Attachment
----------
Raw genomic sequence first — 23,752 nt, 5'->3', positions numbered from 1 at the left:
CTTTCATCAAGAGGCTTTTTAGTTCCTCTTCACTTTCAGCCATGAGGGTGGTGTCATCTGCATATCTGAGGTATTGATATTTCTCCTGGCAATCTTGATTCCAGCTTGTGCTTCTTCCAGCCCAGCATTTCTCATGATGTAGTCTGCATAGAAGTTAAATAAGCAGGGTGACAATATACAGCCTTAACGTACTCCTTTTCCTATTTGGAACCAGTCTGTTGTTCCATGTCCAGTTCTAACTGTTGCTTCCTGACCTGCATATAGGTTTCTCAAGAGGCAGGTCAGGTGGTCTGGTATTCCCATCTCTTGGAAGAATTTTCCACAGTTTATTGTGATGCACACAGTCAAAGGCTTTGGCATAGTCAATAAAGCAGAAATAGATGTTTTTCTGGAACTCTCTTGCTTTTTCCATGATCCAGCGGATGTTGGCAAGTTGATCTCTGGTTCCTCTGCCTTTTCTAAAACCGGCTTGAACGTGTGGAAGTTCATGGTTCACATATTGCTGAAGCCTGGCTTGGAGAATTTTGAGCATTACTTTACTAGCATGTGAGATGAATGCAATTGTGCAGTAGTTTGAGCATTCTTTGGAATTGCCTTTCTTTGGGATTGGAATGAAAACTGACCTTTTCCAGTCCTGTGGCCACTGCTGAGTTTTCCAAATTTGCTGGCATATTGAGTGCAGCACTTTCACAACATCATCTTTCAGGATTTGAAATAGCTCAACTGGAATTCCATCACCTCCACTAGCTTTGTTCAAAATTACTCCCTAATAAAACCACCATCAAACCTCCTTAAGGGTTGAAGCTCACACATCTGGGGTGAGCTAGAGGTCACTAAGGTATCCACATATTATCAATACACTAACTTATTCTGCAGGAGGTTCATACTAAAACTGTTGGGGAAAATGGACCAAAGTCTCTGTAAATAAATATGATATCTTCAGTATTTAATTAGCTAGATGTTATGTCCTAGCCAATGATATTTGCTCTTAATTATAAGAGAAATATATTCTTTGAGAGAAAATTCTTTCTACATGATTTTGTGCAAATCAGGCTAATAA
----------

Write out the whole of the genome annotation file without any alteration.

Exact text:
Raw genomic sequence first — 23,752 nt, 5'->3', positions numbered from 1 at the left:
CTTTCATCAAGAGGCTTTTTAGTTCCTCTTCACTTTCAGCCATGAGGGTGGTGTCATCTGCATATCTGAGGTATTGATATTTCTCCTGGCAATCTTGATTCCAGCTTGTGCTTCTTCCAGCCCAGCATTTCTCATGATGTAGTCTGCATAGAAGTTAAATAAGCAGGGTGACAATATACAGCCTTAACGTACTCCTTTTCCTATTTGGAACCAGTCTGTTGTTCCATGTCCAGTTCTAACTGTTGCTTCCTGACCTGCATATAGGTTTCTCAAGAGGCAGGTCAGGTGGTCTGGTATTCCCATCTCTTGGAAGAATTTTCCACAGTTTATTGTGATGCACACAGTCAAAGGCTTTGGCATAGTCAATAAAGCAGAAATAGATGTTTTTCTGGAACTCTCTTGCTTTTTCCATGATCCAGCGGATGTTGGCAAGTTGATCTCTGGTTCCTCTGCCTTTTCTAAAACCGGCTTGAACGTGTGGAAGTTCATGGTTCACATATTGCTGAAGCCTGGCTTGGAGAATTTTGAGCATTACTTTACTAGCATGTGAGATGAATGCAATTGTGCAGTAGTTTGAGCATTCTTTGGAATTGCCTTTCTTTGGGATTGGAATGAAAACTGACCTTTTCCAGTCCTGTGGCCACTGCTGAGTTTTCCAAATTTGCTGGCATATTGAGTGCAGCACTTTCACAACATCATCTTTCAGGATTTGAAATAGCTCAACTGGAATTCCATCACCTCCACTAGCTTTGTTCAAAATTACTCCCTAATAAAACCACCATCAAACCTCCTTAAGGGTTGAAGCTCACACATCTGGGGTGAGCTAGAGGTCACTAAGGTATCCACATATTATCAATACACTAACTTATTCTGCAGGAGGTTCATACTAAAACTGTTGGGGAAAATGGACCAAAGTCTCTGTAAATAAATATGATATCTTCAGTATTTAATTAGCTAGATGTTATGTCCTAGCCAATGATATTTGCTCTTAATTATAAGAGAAATATATTCTTTGAGAGAAAATTCTTTCTACATGATTTTGTGCAAATCAGGCTAATAA